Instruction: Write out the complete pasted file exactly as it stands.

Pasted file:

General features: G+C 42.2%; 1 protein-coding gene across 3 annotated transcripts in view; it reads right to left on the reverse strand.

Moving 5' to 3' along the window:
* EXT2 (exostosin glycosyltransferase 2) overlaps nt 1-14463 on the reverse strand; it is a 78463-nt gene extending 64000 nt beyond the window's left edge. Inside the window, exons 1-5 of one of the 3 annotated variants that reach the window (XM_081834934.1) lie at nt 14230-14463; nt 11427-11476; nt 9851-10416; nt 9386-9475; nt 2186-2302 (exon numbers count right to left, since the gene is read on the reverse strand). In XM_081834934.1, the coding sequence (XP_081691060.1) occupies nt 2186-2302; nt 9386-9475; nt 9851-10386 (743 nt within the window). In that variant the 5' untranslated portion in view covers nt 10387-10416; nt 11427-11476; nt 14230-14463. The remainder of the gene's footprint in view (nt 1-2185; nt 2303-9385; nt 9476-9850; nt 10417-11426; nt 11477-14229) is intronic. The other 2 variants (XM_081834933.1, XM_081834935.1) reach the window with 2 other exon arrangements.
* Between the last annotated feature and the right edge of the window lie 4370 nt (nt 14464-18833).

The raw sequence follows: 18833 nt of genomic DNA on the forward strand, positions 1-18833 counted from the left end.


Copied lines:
General features: G+C 42.2%; 1 protein-coding gene across 3 annotated transcripts in view; it reads right to left on the reverse strand.

Moving 5' to 3' along the window:
* EXT2 (exostosin glycosyltransferase 2) overlaps nt 1-14463 on the reverse strand; it is a 78463-nt gene extending 64000 nt beyond the window's left edge. Inside the window, exons 1-5 of one of the 3 annotated variants that reach the window (XM_081834934.1) lie at nt 14230-14463; nt 11427-11476; nt 9851-10416; nt 9386-9475; nt 2186-2302 (exon numbers count right to left, since the gene is read on the reverse strand). In XM_081834934.1, the coding sequence (XP_081691060.1) occupies nt 2186-2302; nt 9386-9475; nt 9851-10386 (743 nt within the window). In that variant the 5' untranslated portion in view covers nt 10387-10416; nt 11427-11476; nt 14230-14463. The remainder of the gene's footprint in view (nt 1-2185; nt 2303-9385; nt 9476-9850; nt 10417-11426; nt 11477-14229) is intronic. The other 2 variants (XM_081834933.1, XM_081834935.1) reach the window with 2 other exon arrangements.
* Between the last annotated feature and the right edge of the window lie 4370 nt (nt 14464-18833).

The raw sequence follows: 18833 nt of genomic DNA on the forward strand, positions 1-18833 counted from the left end.